As shown in FIG. 5, terminal A has associated therewith a switching subcircuit indicated by the block I, a timing subcircuit indicated by K, and driving circuit indicated by L. Similar corresponding circuits 1, K, and L are associated with'terminal B. These subcircuits have corresponding ones in FIG. 3 associated with the A.C. motor of FIG. 2.

The three subcircuits I, K, and L and their interconnecting elements operate to'apply pulses to lead 12 to step the counter 21 (FIG. 4) in response to a signal on terminal A. Similarly, subcircuits I, K, and L and their interconnecting elements operate to apply pulses j on lead 12'- to step the counter in a reverse manner in response to a signal on terminal B. Since the elements associated with terminal B correspond to those associated with tenninal A, only those associated with terminal A will be described. Each element associated with terminal B has been given the same reference numeral as its corresponding element associated with terminal A except that it is primed.

Subcircuit I of FIG. 5 contains essentially the same components as subcircuits F and F in FIG. 3. A transistor Q21 is provided with its base connected to terminal A, its collector electrode connected to the base of another transistor Q22, and its emitter electrode connected through a resistor R30 to ground. The emitter electrode of transistor Q21 is connected to the positive constant voltage on lead 18 and the collector electrode of transistor Q22 is connected to provide a signal to the timing subcircuitK. Switching subcircuit I acts to apply voltage from the lead 18 to the timing and driving subcircuits K and L via the collector of transistor Q22 in response to a signal on input terminal A. Resistor R30 in subcircuit I serves to limit the emitter-base current of transistor Q22. I

The driving subcircuit L is similar to subcircuits E and E in FIG. 3, and comprises a leg connected between the output of the switching subcircuit I and ground and consisting of a resistor R39 and a capacitor C15. The driving subcircuit L also includes a second leg in parallel with the first and containing a resistor R38, a unijunction transistor Q26 and another resistor R37. As shown, the emitter of the unijunction transistor Q26 is connected to a junction between the capacitor C and resistor R39 and to the timing subcircuit K. Driving subcircuit L operates to provide a pulsing signal from lead 12 to step the ring'21 in FIG. 4 forward and to drive the DC. motor in a clockwise direction. The unijunction transistor Q26 is oscillated at a frequency determined by the values of resistor R39 and capacitor C15 to provide the pulsed signal on lead 12.

Thus, while a signal is received at input terminal A, switching subcircuit I turns on to cause oscillations in subcircuit L for providing a pulsed signal on lead 12. This, of course, causes the ring counter to advance forwardly and the motor to be driven in a clockwise direction. As noted above, a deficiency in the prior art which isovercome with the invention is that previous electromechanical valve positioning apparatus continued to drive the motor indefinitely to position the valve even after the valve was at a maximum or seated position. To overcome this problem, the invention includes the timing sub-circuit K in the DC. motor embodiment. Of course, this timing subcircuit K is comparable to subcircuits D and D in the AC. motor embodiment.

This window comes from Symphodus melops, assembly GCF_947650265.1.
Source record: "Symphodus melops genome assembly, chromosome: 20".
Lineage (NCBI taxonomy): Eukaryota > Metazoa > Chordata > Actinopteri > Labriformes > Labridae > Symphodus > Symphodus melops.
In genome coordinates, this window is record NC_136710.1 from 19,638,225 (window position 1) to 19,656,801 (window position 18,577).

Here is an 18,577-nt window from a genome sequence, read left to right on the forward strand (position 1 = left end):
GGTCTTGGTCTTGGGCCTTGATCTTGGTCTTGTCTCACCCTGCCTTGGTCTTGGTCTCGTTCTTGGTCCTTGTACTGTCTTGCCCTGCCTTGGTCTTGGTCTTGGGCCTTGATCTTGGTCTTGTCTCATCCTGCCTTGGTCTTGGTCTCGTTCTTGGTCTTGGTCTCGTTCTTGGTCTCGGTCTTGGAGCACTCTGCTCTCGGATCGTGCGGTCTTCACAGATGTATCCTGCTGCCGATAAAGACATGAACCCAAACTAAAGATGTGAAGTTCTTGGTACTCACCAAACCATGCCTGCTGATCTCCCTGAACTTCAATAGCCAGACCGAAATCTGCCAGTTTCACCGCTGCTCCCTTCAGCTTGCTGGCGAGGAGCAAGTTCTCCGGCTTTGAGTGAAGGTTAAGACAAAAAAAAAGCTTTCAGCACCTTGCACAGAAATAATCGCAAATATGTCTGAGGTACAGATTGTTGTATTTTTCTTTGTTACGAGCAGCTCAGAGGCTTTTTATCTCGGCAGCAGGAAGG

As shown in FIG. 5, the timing subcircuit K includes a resistor R32, a blocking diode D26 and a timing capacitor C14 connected between ground and the output of switching subcircuit I. The timing subcircuit also includes a unijunction transistor Q23 having its emitter connected to ajunction between the diode D26 and capacitor C14. A resistor R33 is connected between lead 18 and the unijunction transistor Q23. A further resistor R31 is connected between the unijunction transistor Q23 and the gate electrode of an SCR Q24. The timing subcircuit K and, more particularly, the time constant of R32C14 determines the maximum amount of time which the motor may be driven in response to an input signal at terminal A without an intervening signal being provided at terminal B. When the switching subcircuit I goes on in response to a signal at A, the timing capacitor C14 is charged through resistor R32 until the firing level of the unijunction transistor Q23 is reached. When the firing level of Q23 is reached, the capacitor C14 discharges and a pulse is fed through resistor R31 to the gate electrode of the SCR Q24.

The blocking diode D26 is provided to prevent discharge of the capacitor C14 during any intervals which may occur when the switching subcircuit I is off and a signal does not appear at terminal A. Resistor R33 connected between lead 18 and the unijunction transistor Q23 maintains the firing level of the unijunction transistor and prevents its firing as the switching subcircuit I and transistor Q22 turn off.

As illustrated, the anode of SCR Q24 is connected via a diode D28 to the junction between the resistor R39 and capacitor C15 and to the emitter of the unijunction transistor Q26 in the driving subcircuit L. When theSCR receives its gating pulse, it drops the voltage at the emitter of unijunction transistor Q26 to prevent it from oscillating so that the driving subcircuit L stops providing pulses to the counter from lead 12. In this manner, charging of the capacitor C14 while a signal is received at terminal A to the firing level of the unijunction transistor Q23 gates SCR Q24 to terminate the pulsing signal on lead 12 for driving the motor in a clockwise direction. Thus, after a predetermined quantity of input signals are received at terminal A, the motor is no longer able to be driven clockwise.